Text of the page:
Fission of 1000 kg U-233 produces several chemicals essential for industry, readily extracted from a LFTR, including 150kg xenon, 125kg neodymium (high-strength magnets), 20kg medical molybdenum-99, 20kg radiostrontium, zirconium, rhodium, ruthenium, and palladium.
LFTRs also produce non-fissile Pu-238, that conventional reactors can’t produce isolated from highly fissile Plutonium-239; Pu-238 is needed for radioisotope power such as for NASA deep space exploration vehicles (none left, only Th to U-233 makes Pu-238 w/o Pu-239).
(Extracting these from fuel rods in a solid fuel reactor would be extremely difficult.)
Radioactive isotopes are needed for medical treatment, including highly-targeted cancer treatments. These are currently very rare, since they have half-lives of a few days. LFTRs would produce these as part of the decay of U-233, and they would be easy to remove from the fuel salt.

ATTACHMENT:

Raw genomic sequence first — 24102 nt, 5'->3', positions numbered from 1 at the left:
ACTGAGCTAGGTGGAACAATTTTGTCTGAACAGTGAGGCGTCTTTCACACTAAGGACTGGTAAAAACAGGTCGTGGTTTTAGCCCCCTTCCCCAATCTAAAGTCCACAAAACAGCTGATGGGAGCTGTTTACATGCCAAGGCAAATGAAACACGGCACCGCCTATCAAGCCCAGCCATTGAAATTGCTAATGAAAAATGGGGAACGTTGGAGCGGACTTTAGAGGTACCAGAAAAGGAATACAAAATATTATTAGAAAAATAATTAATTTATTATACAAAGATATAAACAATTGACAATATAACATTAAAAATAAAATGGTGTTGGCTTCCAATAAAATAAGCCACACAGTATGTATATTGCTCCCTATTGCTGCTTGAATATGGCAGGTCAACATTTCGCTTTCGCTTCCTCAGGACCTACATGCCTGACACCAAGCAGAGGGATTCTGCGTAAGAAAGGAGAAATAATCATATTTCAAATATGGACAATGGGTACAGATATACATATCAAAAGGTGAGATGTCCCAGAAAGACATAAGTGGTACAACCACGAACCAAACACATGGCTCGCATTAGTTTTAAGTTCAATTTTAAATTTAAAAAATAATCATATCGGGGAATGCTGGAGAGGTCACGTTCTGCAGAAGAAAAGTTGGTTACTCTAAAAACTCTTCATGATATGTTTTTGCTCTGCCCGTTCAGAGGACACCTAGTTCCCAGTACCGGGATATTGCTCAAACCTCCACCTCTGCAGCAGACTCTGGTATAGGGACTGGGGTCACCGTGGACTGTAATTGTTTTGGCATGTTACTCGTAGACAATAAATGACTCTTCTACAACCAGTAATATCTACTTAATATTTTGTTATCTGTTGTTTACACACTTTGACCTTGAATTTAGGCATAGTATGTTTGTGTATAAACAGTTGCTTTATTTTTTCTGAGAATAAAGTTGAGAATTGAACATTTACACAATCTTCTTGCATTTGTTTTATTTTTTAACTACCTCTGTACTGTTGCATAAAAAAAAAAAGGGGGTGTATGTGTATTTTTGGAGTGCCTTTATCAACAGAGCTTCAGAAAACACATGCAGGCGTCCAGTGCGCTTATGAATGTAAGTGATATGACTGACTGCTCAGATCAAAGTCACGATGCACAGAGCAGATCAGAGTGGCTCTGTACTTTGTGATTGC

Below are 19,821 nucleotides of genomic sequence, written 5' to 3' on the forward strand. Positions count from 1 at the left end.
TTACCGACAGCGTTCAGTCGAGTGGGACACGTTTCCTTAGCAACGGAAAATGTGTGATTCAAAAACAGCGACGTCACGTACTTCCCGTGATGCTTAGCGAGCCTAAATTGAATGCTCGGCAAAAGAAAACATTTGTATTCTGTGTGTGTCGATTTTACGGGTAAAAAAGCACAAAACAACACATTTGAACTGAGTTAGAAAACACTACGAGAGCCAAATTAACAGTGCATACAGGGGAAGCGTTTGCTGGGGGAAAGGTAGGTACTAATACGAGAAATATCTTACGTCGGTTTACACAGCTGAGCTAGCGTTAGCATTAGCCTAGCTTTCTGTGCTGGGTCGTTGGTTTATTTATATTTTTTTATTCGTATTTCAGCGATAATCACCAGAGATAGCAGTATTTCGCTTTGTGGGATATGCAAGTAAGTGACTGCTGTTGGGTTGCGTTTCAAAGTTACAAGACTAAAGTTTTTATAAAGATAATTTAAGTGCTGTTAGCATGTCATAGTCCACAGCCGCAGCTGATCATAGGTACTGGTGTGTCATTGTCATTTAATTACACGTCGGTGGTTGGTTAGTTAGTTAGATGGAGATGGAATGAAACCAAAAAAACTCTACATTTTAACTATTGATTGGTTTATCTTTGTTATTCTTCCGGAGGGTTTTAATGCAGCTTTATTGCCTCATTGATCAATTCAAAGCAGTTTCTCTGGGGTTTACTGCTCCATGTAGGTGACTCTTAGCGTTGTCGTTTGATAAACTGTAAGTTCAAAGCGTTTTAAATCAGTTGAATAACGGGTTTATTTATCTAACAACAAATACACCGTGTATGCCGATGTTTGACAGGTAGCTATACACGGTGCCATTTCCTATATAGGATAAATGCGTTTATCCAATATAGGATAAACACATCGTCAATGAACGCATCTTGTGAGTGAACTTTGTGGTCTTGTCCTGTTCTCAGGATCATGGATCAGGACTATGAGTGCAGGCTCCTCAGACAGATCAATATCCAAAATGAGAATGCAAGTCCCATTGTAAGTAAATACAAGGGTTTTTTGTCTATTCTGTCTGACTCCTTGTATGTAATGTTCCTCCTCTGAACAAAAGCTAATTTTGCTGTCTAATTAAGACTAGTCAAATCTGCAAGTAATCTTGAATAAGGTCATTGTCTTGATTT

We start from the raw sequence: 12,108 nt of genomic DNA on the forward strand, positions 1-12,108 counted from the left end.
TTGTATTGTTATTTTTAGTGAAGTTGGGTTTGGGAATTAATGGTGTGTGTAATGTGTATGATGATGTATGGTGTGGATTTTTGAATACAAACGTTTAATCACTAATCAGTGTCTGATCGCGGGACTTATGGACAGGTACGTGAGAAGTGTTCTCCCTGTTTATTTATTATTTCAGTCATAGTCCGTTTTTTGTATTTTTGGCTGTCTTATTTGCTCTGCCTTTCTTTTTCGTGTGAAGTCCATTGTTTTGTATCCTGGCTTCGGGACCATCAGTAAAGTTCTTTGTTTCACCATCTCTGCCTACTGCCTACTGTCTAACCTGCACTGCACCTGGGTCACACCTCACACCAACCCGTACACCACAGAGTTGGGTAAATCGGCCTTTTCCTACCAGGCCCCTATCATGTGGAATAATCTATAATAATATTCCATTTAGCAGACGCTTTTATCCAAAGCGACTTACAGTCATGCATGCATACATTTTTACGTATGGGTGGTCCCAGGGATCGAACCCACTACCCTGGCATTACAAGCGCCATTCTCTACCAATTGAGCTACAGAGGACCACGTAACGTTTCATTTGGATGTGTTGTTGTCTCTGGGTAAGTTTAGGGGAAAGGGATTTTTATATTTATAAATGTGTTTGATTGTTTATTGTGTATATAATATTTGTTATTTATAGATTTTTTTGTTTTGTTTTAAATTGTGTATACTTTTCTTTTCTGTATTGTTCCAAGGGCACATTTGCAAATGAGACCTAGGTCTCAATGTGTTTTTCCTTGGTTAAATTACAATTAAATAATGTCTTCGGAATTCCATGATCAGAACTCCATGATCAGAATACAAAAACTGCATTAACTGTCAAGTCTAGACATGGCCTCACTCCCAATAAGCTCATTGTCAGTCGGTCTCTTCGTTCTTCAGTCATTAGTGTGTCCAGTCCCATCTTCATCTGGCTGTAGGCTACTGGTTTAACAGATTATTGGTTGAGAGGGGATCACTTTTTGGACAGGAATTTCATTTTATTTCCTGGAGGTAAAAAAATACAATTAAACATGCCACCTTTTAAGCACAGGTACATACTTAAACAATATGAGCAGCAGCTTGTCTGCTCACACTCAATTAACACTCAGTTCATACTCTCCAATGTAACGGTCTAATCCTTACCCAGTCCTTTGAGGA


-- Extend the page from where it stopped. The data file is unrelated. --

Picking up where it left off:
Iodine-131 is used to treat cancers of the thyroid.
Thorium-229 for cancer treatments, decays to Bismuth-213, which decays through alpha emission (unlike most of the fission products that decay through beta emission). By binding Bi-213 to an antibody, it can be directed swiftly to a cancerous cell. The alpha decay of the Bi-213 then has a high probability of killing the cancer cell. (Very small amount/treatment, but decays fast to Bi-209.)